Mon­key King’s tales

China Daily (USA) - - LIFE -

This portable bilin­gual book ex­plains more than 90 cur­rent phrases con­cern­ing Chi­nese pol­i­tics, so­ci­ety and diplo­macy. It is writ­ten and trans­lated by ex­perts from the Trans­la­tors As­so­ci­a­tion of China. The press re­leased it in nine for­eign lan­guages plus Chi­nese edi­tions, of­fer­ing con­ve­nient and au­thor­i­ta­tive trans­la­tions. YCT stands for Youth Chi­nese Test, but ZhaWeip­ing, deputy ed­i­tor-inchief of Higher Ed­u­ca­tion Press, says it also means “you can try”. The course de­vel­op­ers have Ron­shin Pub­lish­ing has turned the scenes and char­ac­ters from

into a vivid pop-up book,

which pieces to­gether some 300 parts and boasts col­ors that hint of tra­di­tional paint­ings. With its strong de­sign and story, the book is al­ready grab­bing the at­ten­tion of for­eign pub­lish­ers, in­clud­ing the French com­pany Gal­li­mard. An­other book ded­i­cated to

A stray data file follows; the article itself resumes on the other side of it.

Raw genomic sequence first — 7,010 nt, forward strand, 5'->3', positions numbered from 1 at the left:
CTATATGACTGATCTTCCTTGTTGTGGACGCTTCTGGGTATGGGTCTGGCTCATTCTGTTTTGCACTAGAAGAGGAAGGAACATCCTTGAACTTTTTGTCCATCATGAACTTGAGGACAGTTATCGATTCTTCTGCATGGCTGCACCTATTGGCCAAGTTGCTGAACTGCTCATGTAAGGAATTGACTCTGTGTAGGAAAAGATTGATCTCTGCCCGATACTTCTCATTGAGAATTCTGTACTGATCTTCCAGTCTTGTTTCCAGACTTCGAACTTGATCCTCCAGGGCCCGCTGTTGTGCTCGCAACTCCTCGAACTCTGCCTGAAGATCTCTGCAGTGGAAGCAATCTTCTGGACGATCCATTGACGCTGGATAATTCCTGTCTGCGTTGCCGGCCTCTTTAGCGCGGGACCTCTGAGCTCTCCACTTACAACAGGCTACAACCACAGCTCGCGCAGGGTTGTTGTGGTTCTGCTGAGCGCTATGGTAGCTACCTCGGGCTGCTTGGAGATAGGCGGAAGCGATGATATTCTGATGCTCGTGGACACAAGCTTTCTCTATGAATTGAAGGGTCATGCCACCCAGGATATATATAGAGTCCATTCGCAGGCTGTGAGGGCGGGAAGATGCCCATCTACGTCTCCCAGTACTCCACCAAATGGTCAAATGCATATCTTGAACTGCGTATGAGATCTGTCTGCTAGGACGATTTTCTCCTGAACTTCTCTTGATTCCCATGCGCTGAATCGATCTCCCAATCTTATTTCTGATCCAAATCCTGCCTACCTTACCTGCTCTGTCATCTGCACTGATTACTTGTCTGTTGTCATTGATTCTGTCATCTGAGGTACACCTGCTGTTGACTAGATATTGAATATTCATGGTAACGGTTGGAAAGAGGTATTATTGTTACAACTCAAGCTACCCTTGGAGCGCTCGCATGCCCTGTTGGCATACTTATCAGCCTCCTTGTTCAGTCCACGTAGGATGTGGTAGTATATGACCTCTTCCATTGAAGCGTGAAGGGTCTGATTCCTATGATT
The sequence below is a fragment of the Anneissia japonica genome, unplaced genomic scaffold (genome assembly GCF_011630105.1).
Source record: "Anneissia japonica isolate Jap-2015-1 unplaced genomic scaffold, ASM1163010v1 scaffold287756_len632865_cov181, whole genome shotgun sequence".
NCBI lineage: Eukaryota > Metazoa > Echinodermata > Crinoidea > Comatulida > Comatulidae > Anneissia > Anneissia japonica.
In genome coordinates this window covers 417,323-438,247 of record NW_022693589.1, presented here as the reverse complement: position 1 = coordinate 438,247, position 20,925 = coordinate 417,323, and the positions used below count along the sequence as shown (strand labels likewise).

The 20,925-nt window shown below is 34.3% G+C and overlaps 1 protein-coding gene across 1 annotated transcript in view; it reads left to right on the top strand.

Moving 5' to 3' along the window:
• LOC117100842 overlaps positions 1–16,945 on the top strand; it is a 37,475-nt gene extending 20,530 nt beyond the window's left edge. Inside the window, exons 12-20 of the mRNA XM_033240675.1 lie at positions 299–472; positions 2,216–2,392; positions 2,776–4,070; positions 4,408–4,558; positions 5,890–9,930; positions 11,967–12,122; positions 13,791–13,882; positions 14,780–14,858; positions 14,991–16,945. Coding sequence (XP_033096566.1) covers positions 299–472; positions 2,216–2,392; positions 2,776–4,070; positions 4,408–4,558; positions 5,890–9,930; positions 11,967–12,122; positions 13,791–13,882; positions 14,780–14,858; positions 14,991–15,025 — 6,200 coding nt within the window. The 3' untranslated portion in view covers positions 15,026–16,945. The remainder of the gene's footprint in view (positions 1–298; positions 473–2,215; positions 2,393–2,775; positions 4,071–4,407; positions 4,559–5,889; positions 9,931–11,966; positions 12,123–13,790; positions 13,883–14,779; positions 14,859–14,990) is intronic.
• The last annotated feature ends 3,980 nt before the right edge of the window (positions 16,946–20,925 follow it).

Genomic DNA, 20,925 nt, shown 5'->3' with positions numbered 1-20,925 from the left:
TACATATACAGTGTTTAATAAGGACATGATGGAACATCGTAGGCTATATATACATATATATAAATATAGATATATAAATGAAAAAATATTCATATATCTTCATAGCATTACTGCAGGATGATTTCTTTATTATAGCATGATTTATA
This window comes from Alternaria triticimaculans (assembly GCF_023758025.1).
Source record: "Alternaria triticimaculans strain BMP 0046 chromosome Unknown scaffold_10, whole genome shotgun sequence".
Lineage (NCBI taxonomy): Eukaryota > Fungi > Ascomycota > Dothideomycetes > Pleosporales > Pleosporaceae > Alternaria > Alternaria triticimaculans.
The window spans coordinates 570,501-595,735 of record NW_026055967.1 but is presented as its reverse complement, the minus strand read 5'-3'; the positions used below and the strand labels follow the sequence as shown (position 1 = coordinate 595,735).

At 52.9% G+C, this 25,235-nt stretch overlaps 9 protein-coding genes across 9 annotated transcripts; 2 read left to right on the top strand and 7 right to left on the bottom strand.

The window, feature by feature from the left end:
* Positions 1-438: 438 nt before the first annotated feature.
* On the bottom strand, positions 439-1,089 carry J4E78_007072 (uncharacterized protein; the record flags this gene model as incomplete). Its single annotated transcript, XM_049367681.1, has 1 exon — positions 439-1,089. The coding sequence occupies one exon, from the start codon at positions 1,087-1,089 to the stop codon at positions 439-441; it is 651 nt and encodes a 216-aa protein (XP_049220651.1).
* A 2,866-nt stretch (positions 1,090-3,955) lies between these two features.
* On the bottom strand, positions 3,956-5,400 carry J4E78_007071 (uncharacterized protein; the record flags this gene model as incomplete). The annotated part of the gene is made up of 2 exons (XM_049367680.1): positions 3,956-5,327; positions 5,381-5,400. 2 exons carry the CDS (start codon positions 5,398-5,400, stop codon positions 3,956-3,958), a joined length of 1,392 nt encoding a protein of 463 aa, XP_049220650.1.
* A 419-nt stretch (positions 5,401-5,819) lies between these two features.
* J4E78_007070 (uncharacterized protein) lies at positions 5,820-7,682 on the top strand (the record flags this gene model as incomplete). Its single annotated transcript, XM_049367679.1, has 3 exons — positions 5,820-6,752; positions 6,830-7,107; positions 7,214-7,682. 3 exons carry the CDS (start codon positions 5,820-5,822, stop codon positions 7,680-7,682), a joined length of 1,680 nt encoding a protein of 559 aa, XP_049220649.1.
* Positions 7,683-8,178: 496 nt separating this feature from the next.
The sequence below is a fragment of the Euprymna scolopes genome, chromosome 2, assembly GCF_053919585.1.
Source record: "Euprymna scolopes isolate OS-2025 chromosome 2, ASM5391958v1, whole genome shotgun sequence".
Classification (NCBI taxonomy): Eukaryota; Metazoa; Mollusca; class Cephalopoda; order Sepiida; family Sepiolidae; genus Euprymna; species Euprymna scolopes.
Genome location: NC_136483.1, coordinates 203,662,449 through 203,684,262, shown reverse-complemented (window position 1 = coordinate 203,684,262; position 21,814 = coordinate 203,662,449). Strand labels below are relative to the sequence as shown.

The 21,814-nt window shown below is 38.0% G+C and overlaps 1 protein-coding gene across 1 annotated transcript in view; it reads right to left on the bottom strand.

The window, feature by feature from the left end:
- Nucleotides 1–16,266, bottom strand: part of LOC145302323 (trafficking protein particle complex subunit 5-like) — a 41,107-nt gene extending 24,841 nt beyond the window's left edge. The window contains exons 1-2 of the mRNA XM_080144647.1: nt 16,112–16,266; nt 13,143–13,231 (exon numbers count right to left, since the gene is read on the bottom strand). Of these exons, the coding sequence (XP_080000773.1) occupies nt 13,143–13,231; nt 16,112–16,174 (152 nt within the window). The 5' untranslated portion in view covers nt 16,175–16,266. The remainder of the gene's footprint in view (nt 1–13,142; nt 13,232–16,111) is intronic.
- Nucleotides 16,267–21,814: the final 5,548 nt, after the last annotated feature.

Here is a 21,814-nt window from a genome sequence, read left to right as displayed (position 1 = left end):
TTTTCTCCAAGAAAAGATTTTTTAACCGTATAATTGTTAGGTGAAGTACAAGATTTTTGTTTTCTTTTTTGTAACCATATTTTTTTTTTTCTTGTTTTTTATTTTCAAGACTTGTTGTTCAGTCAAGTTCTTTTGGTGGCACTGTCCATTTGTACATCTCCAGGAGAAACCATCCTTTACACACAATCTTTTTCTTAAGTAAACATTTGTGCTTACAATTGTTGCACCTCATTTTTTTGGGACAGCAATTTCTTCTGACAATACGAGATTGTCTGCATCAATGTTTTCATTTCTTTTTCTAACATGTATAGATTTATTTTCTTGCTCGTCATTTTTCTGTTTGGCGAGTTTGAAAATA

is by Changjiang Lit­er­a­ture and Arts Pub­lish­ingHouse. The im­age of theMon­key King has be­come more pop­u­lar than Harry Potter among chil­dren in the Czech Repub­lic, thanks to the late Czech painter Zdenek Sk­le­nar. In­spired by a show per­formed by Pek­ing Opera ac­tors, Sk­le­nar drewand pub­lished the story in Czech in the 1960s. The Chi­nese ver­sion was re­leased this month, in­clud­ing 12 small sto­ries with 80 tra­di­tional Chi­nese ink paint­ings and 24 col­or­ful full-page il­lus­tra­tions.

Jour­ney to the West Havoc in­Heaven, Jour­ney to theWest

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